She wants to make things better. Biological sciences major heads to Cooper Medical School

She wants to make things better. Biological sciences major heads to Cooper Medical School

Jaden Johnson of Bridgeton, N.J., is an alumnus of the Premedical Urban Leaders Summer Enrichment program at Cooper Medical School of Rowan University.

Jaden Johnson was still in high school the first day she spent watching surgeries, including one involving the removal of a cancerous organ. She was a biological sciences undergrad in Rowan University’s College of Science & Mathematics when she first dissected a human cadaver. 

And though Johnson is not yet a doctor, one of her biggest cheerleaders says she already possesses the qualities that make for a great physician.

This summer, the Bridgeton, New Jersey, resident will move an hour north to Camden, where she will join the Class of 2027 at Cooper Medical School of Rowan University (CMSRU). An alumnus of the school’s Premedical Urban Leaders Summer Enrichment program (PULSE), Johnson is among 112 first-year students selected from a pool of more than 4,500 applicants across the country.

The Camden school’s commitment to community service and its student-run health clinic for uninsured patients sparked Johnson’s interest in applying. The city and its socioeconomic condition reminded her of her hometown. Last year, she shadowed her own primary care provider, a longtime Bridgeton doctor who held evening office hours each week for uninsured migrant workers who needed medical care. 

“I want to make an impact wherever I live,” said Johnson, who lives in the rural outskirts of Cumberland County’s seat. “I want to be able to see the injustices and disparities that I’ve felt and seen—and work to fix them … I just want to make things better.” 

The daughter of Rowan alumni, Terence Johnson M'04 and Danna Johnson '97, Johnson attended elementary school in Bridgeton, where her mother grew up and now helps students as a school social worker. She later attended Cumberland Regional, a majority white high school, where her father is the assistant principal. 

To overcome any educational gaps, her parents gave her extra assignments over the summer and encouraged her to follow her interest in medicine.

“I got the math-and-science gene,” Johnson joked. “They don’t know where I got that from.”

After graduating at the top of her high school class, she chose to study at her parents’ alma mater, a 40-minute commute from home. After her first year at Rowan, Johnson enrolled in PULSE, a rigorous, six-week summer program at CMSRU focused on supporting underrepresented and disadvantaged students interested in medicine.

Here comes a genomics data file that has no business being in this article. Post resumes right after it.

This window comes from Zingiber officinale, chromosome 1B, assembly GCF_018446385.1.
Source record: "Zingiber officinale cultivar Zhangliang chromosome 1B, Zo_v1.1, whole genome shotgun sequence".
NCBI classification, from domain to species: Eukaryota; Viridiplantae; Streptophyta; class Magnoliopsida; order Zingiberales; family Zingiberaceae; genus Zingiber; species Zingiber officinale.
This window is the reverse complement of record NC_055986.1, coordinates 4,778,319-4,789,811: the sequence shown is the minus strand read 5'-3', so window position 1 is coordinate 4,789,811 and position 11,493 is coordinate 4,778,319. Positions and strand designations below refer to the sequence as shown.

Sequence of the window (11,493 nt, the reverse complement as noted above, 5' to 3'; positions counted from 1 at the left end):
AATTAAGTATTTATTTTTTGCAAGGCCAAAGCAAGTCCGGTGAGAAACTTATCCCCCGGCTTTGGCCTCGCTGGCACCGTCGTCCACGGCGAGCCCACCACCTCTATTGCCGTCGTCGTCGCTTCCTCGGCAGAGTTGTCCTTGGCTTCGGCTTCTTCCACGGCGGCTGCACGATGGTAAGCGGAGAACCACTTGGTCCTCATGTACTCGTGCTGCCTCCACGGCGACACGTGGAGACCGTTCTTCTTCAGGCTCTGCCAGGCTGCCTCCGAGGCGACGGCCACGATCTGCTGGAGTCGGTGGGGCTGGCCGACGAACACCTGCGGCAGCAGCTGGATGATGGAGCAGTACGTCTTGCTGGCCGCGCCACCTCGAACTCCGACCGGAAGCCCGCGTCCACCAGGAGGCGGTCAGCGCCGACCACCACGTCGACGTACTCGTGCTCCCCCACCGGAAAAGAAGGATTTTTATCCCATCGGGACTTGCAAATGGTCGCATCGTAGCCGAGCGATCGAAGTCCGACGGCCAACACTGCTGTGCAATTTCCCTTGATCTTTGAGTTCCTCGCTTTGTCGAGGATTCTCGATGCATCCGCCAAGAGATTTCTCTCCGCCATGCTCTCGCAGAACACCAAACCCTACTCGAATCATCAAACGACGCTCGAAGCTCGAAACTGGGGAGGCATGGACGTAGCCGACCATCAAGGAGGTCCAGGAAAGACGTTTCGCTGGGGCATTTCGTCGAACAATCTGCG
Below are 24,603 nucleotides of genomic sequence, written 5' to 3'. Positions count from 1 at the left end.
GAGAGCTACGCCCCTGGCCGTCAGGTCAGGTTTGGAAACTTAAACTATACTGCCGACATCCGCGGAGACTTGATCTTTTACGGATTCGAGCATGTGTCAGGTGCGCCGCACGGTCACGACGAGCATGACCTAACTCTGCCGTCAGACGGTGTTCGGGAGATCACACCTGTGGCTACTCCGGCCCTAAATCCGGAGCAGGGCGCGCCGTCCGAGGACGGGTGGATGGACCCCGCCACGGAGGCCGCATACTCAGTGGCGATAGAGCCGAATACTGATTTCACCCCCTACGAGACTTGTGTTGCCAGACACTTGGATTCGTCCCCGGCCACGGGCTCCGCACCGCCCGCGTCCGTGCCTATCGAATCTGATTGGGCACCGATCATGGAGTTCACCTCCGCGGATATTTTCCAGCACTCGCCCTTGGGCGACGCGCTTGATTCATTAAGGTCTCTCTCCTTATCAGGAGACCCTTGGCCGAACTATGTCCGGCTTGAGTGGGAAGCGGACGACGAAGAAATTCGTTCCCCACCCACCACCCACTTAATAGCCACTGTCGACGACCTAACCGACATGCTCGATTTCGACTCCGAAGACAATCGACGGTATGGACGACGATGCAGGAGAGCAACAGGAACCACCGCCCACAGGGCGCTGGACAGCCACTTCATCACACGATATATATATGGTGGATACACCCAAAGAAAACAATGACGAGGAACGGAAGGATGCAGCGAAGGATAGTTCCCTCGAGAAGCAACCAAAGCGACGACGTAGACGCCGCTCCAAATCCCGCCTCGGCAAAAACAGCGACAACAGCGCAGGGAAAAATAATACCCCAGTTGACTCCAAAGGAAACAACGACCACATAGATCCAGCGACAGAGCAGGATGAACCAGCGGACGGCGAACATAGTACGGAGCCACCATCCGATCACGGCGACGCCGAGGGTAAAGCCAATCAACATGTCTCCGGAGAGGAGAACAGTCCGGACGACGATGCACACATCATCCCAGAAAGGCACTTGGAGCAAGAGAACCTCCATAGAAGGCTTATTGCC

More than 500 students have participated in the program since its founding in 2011 by Dr. Jocelyn Mitchell-Williams, the medical school’s senior associate dean for medical education. 

“The PULSE program was one of the best things that could have happened to me,” Johnson said. She met high-achieving students interested in medicine like herself and met physicians of color who shared their own experiences in medicine.

PULSE is designed to address the lack of Black and Hispanic physicians in the United States, said Taruna Chugeria, assistant director in CMSRU’s Office for Diversity and Community Affairs. The program provides students with advising, resources and training they might not be able to afford or access otherwise.

“When we look at patient populations and the physicians serving them, there’s a disparity,” Chugeria said. “It is important for us as a collective to work to diversify this health care workforce.”   

Johnson performed so well in the program that Chugeria invited her to teach biology and biochemistry in the program’s preparation course for the MCAT, the medical school entrance exam. 

“I’m not someone who is easy to please,” Chugeria said. “I have nothing but good things to say about Jaden. She’s one of those students who is confident and driven. That’s the kind of doctor I want. She’s a genuinely good person and I’m proud of her for everything she has accomplished.” 

An active member in the Martinson Honors College, Johnson co-founded its Defining Diversity Honors BiPOC group, where she worked to educate her peers about the need for diversity and inclusivity in education, while learning to examine her own biases. Self-described as once “very shy,” Johnson said the experience strengthened her leadership and public speaking skills.

She also tutors students in organic and biochemistry and serves as a mentor in the Cumberland Bridge to Rowan program, where she provides assistance and advice to underrepresented students in STEM at Rowan College of South Jersey. 

“Before college, I didn’t really have too many mentors in my field that I could relate to,” Johnson said. “Once I started at Rowan, I was able to start finding these mentors and realizing how many benefits that come with mentors … that was something I wanted to give back to.” 

In April, Johnson received the Dean’s Outstanding Student Award for Biological & Biomedical Sciences. Jason Heindl, Ph.D., an assistant professor in the department, was among her nominators.

“She is super gifted intellectually, but also a great person,” Heindl said. “She clearly has the skills and mindset to become an excellent doctor.” 

Shelly Thomas, another faculty member who nominated Johnson for the award, praised the student’s optimism, dedication to excellence and maturity. 

“She’s just stellar,” said Thomas, who referred students to Johnson for tutoring. “She’s the kind of person whose leadership pulls others forward with her.” 

Every spring, Rowan University highlights one graduating senior from each school and college. Read more stories about this year’s featured graduates